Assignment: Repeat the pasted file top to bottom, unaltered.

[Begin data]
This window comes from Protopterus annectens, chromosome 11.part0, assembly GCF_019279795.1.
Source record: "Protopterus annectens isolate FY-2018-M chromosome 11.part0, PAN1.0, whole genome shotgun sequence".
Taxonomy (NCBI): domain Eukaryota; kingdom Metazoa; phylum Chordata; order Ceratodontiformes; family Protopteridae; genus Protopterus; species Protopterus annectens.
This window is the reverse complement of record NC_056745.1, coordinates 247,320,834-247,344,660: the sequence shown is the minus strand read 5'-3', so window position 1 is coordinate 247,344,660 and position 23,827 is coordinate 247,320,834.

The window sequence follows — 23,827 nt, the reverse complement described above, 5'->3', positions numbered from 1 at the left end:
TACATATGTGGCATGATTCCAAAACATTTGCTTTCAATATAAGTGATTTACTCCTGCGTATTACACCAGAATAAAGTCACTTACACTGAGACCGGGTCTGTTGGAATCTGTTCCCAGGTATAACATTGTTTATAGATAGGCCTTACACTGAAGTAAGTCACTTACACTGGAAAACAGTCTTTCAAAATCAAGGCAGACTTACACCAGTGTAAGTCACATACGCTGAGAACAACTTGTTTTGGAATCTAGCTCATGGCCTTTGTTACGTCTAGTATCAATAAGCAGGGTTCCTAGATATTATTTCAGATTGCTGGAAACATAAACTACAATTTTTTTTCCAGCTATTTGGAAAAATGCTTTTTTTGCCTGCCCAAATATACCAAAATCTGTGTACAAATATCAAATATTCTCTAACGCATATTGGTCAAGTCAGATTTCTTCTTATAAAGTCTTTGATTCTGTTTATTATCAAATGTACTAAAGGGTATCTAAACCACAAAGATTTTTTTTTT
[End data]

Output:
This window comes from Protopterus annectens, chromosome 11.part0, assembly GCF_019279795.1.
Source record: "Protopterus annectens isolate FY-2018-M chromosome 11.part0, PAN1.0, whole genome shotgun sequence".
Taxonomy (NCBI): domain Eukaryota; kingdom Metazoa; phylum Chordata; order Ceratodontiformes; family Protopteridae; genus Protopterus; species Protopterus annectens.
This window is the reverse complement of record NC_056745.1, coordinates 247,320,834-247,344,660: the sequence shown is the minus strand read 5'-3', so window position 1 is coordinate 247,344,660 and position 23,827 is coordinate 247,320,834.

The window sequence follows — 23,827 nt, the reverse complement described above, 5'->3', positions numbered from 1 at the left end:
TACATATGTGGCATGATTCCAAAACATTTGCTTTCAATATAAGTGATTTACTCCTGCGTATTACACCAGAATAAAGTCACTTACACTGAGACCGGGTCTGTTGGAATCTGTTCCCAGGTATAACATTGTTTATAGATAGGCCTTACACTGAAGTAAGTCACTTACACTGGAAAACAGTCTTTCAAAATCAAGGCAGACTTACACCAGTGTAAGTCACATACGCTGAGAACAACTTGTTTTGGAATCTAGCTCATGGCCTTTGTTACGTCTAGTATCAATAAGCAGGGTTCCTAGATATTATTTCAGATTGCTGGAAACATAAACTACAATTTTTTTTCCAGCTATTTGGAAAAATGCTTTTTTTGCCTGCCCAAATATACCAAAATCTGTGTACAAATATCAAATATTCTCTAACGCATATTGGTCAAGTCAGATTTCTTCTTATAAAGTCTTTGATTCTGTTTATTATCAAATGTACTAAAGGGTATCTAAACCACAAAGATTTTTTTTTT